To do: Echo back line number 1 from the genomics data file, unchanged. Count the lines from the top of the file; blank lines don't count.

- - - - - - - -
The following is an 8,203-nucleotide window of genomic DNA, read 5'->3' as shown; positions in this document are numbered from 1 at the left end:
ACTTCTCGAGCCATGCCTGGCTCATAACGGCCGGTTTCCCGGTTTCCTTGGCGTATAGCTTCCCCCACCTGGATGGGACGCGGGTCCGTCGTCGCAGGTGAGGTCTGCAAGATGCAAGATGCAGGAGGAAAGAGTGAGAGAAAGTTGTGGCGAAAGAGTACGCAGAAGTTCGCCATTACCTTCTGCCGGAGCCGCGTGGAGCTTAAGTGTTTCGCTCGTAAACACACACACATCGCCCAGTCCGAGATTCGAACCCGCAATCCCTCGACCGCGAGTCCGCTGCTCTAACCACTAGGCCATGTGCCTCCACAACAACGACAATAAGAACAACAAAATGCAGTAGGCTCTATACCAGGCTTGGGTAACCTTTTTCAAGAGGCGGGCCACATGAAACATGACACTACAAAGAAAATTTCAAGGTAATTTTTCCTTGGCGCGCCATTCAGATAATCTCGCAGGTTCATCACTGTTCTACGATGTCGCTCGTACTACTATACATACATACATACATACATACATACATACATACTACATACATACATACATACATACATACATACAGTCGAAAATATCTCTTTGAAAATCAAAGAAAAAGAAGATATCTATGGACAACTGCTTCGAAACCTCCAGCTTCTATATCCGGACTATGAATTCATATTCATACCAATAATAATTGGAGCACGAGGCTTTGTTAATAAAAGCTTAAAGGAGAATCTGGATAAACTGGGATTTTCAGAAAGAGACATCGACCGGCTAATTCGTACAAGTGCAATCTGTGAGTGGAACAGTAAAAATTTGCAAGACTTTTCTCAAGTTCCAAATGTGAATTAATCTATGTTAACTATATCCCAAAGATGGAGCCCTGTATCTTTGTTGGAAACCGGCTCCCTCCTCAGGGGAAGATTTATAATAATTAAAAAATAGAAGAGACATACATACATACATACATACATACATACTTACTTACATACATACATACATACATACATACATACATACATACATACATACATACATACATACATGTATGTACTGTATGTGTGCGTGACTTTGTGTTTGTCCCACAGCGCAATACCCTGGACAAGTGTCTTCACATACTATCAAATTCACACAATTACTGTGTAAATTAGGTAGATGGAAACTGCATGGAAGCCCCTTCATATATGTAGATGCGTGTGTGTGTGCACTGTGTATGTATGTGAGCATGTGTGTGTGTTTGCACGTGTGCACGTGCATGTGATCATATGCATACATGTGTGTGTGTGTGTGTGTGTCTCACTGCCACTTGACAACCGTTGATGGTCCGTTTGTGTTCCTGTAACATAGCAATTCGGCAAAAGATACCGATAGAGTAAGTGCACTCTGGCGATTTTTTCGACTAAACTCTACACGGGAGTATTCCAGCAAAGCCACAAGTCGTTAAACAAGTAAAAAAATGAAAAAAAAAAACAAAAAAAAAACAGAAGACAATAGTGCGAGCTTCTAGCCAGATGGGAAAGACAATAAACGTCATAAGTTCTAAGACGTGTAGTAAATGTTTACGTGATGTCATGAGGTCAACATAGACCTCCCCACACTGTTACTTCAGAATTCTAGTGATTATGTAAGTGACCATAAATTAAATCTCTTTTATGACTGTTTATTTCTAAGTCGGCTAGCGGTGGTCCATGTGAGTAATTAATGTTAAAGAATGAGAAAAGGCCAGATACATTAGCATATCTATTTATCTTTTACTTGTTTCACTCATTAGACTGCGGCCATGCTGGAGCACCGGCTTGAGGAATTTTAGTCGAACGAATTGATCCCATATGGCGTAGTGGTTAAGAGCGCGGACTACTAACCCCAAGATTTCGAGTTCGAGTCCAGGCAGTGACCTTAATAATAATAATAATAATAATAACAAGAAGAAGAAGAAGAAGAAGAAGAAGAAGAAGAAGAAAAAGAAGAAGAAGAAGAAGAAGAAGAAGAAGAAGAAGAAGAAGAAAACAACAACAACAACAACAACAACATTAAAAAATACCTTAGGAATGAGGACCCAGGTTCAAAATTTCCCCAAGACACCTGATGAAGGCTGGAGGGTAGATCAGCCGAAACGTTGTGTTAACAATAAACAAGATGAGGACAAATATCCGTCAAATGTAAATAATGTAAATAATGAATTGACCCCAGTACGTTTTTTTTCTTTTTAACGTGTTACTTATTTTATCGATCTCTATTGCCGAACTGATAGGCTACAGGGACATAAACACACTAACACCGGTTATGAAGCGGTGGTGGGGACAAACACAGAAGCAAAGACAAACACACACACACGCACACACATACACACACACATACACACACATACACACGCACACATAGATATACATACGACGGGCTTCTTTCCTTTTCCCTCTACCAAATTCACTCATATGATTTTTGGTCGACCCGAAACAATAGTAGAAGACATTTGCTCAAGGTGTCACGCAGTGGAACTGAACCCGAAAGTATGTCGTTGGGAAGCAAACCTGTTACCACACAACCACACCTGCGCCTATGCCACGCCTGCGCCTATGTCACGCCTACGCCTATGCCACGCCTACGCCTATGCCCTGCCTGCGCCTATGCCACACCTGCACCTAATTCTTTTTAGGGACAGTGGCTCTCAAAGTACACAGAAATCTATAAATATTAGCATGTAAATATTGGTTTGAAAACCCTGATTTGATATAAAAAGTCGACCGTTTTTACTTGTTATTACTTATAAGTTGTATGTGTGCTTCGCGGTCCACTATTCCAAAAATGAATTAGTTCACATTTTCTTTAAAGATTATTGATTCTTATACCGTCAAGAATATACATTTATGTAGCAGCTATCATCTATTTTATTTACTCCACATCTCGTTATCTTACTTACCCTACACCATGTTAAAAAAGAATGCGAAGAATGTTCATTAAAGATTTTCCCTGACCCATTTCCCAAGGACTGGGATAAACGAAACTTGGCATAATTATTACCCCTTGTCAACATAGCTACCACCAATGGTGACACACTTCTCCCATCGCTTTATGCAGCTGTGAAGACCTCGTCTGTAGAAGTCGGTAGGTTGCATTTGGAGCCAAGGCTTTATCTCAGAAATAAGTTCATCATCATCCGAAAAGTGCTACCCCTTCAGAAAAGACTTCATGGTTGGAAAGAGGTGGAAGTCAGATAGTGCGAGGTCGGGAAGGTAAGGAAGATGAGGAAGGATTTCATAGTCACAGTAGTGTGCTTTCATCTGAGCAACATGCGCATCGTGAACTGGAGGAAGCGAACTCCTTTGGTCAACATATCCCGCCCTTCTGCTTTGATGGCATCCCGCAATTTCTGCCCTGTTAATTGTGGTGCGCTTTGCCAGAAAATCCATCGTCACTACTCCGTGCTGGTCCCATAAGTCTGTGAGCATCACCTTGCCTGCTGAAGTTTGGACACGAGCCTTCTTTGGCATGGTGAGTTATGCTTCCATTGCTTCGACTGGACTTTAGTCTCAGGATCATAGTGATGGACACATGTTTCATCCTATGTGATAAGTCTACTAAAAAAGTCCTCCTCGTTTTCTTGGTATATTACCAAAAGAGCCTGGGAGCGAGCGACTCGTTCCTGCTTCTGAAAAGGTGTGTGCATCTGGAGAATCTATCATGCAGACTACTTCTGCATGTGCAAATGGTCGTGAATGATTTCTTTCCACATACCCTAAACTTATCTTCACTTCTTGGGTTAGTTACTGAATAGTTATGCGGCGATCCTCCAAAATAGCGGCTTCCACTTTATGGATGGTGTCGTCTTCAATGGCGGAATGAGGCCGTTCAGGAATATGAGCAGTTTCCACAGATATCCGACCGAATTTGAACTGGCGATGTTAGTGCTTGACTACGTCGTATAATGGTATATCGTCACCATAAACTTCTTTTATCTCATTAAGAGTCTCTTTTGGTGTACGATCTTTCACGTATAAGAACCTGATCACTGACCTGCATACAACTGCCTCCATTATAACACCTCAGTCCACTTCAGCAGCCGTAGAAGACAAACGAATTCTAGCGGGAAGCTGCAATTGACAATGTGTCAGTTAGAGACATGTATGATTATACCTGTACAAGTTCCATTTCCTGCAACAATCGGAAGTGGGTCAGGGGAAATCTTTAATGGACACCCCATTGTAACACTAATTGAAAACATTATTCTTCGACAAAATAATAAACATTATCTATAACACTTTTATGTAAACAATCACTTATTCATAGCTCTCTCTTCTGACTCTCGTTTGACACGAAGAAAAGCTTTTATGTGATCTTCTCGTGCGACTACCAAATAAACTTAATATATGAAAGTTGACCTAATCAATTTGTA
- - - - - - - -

The following is an 8,203-nucleotide window of genomic DNA, read 5'->3' as shown; positions in this document are numbered from 1 at the left end: